Reese vs Reinfeldt: a comparison of draft methodology


Floyd Reese was the franchise’s general manager for 13 years and has plenty of history that provides ample material from which to form an opinion on his philosophy.
After observing Mike Reinfeldt’s first two drafts as the Titans G.M., we can also begin to formulate an opinion on his methodology.
Generally, Reese was someone who made selections on his own. While he welcomed input from the scouts and coaching staff, his own opinion heavily outweighed theirs. In contrast, Reinfeldt places more value on their opinions, as demonstrated by the selection of Jason Jones.
The Titans drafted 120 players during Reese’s tenure as G.M. and almost all of them were chosen by him. Two notable exceptions, Steve McNair and Vince Young, weren’t Reese picks at all. Those two selections were made by owner Bud Adams.

Reese can take credit for identifying talented guys who could really play, such as Eddie George, Jevon Kearse, Keith Bulluck and Albert Haynesworth.
On the other hand, his tendency to take chances on guys with good measurables resulted in the likes of Ben Troupe, Andre Woolfolk and Tyrone Calico – guys who didn’t play that well.
Reese enjoyed the luxury of being able to draft the best player available (e.g. Keith Bulluck) in the first part of his run as GM until salary cap constraints forced him into the mode of selecting according to need. For example, when the Titans couldn’t afford to keep Samari Rolle and Kevin Carter, he drafted Adam Jones and Randy Starks.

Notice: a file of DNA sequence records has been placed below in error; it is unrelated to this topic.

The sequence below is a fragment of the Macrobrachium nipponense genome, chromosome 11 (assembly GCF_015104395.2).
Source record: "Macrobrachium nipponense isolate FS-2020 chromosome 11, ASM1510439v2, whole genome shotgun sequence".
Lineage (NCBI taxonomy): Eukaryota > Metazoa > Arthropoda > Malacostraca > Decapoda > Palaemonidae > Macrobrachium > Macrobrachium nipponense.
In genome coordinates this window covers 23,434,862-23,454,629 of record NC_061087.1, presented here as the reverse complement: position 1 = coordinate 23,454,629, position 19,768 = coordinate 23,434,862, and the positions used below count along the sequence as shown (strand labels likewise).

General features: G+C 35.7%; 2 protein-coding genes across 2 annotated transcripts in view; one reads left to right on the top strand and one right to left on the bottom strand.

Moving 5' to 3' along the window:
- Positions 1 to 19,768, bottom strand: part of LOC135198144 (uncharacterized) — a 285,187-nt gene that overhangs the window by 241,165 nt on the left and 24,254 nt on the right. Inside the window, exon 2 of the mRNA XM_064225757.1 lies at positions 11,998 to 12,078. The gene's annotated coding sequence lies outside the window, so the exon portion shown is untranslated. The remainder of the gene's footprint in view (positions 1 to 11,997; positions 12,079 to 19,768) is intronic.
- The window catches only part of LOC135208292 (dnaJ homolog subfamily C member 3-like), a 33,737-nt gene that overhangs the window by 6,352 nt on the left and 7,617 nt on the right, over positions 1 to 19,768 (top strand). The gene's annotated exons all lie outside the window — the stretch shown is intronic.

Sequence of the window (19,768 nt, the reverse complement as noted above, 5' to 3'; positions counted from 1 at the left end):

In my opinion, Reinfeldt has used the best player available approach (e.g. first-round picks Michael Griffin and Chris Johnson) although it could be argued that the Titans had a need for a cornerback, which the Titans tried with Griffin, and a need for a playmaker on offense, which they got in Johnson. If you haven’t done so yet, check out Drexel’s recent article on B.P.A. vs. need.
As any good G.M. would do, Reinfeldt claimed his team got the best player available. No G.M. would ever admit, “We didn’t think that player was the best guy, but we took him anyway.”
The best example of Reinfeldt obviously selecting the best player available was Craig Stevens. Tennessee certainly didn’t need another tight end with Alge Crumpler and Bo Scaife already on the roster but Reinfeldt recognized the value of Stevens.
In his 13 years, Reese certainly had his share of both studs and duds. Reinfeldt has already drafted some impressive young players in Griffin, Johnson and Jones. Some of his other selections appear to be questionable at this point. Time will tell on them, perhaps as early as September. We’ll know more after seeing them in training camp again. If they haven’t improved, it could be time to part ways with them.

One Response to “Reese vs Reinfeldt: a comparison of draft methodology”

  1. Bob Loblaw Says:

    The jury is still out on MR’s draft decision making, though last year’s draft has already far surpassed the class of ’07. Where Reinfeldt really appears to excel is in free agency. Whether because of luck, instincts, or both, his decisions of whom to sign, and whom not to (re)sign have been quite good so far.
    I don’t think he’s as fascinated with measurables as we might think. Henry and Williams were poor choices, but in the case of Henry, I can’t forget Sherman Smith at the podium, raving about, and personally vouching for his selection. I think it is safe to say that in that instance, MR showed his position coaches too much deference.
    With CJ, he has measurables, but he had the college production to warrant a late 1st or 2nd round selection. It will be interesting to see what happens this year, but I don’t see them drafting a workout warrior on the first day this year.

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